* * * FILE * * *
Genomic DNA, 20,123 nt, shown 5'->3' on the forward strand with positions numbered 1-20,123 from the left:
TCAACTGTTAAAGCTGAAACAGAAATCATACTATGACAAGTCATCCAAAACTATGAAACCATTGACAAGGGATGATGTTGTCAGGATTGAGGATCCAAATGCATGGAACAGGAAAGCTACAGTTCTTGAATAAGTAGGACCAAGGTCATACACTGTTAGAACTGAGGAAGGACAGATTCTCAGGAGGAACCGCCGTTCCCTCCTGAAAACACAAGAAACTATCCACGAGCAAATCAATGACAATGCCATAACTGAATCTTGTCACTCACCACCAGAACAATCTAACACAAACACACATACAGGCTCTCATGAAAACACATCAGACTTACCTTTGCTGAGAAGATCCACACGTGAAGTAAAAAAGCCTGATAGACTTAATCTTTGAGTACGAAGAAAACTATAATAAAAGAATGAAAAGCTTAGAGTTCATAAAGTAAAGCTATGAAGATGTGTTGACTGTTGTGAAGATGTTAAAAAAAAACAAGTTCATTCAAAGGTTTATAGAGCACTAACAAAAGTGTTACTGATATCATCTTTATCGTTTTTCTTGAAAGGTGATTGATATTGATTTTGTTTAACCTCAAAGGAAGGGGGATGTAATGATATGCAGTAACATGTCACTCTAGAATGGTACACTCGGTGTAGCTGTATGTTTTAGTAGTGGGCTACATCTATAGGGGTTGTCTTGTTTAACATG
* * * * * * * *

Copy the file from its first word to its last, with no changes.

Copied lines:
Genomic DNA, 20,123 nt, shown 5'->3' on the forward strand with positions numbered 1-20,123 from the left:
TCAACTGTTAAAGCTGAAACAGAAATCATACTATGACAAGTCATCCAAAACTATGAAACCATTGACAAGGGATGATGTTGTCAGGATTGAGGATCCAAATGCATGGAACAGGAAAGCTACAGTTCTTGAATAAGTAGGACCAAGGTCATACACTGTTAGAACTGAGGAAGGACAGATTCTCAGGAGGAACCGCCGTTCCCTCCTGAAAACACAAGAAACTATCCACGAGCAAATCAATGACAATGCCATAACTGAATCTTGTCACTCACCACCAGAACAATCTAACACAAACACACATACAGGCTCTCATGAAAACACATCAGACTTACCTTTGCTGAGAAGATCCACACGTGAAGTAAAAAAGCCTGATAGACTTAATCTTTGAGTACGAAGAAAACTATAATAAAAGAATGAAAAGCTTAGAGTTCATAAAGTAAAGCTATGAAGATGTGTTGACTGTTGTGAAGATGTTAAAAAAAAACAAGTTCATTCAAAGGTTTATAGAGCACTAACAAAAGTGTTACTGATATCATCTTTATCGTTTTTCTTGAAAGGTGATTGATATTGATTTTGTTTAACCTCAAAGGAAGGGGGATGTAATGATATGCAGTAACATGTCACTCTAGAATGGTACACTCGGTGTAGCTGTATGTTTTAGTAGTGGGCTACATCTATAGGGGTTGTCTTGTTTAACATG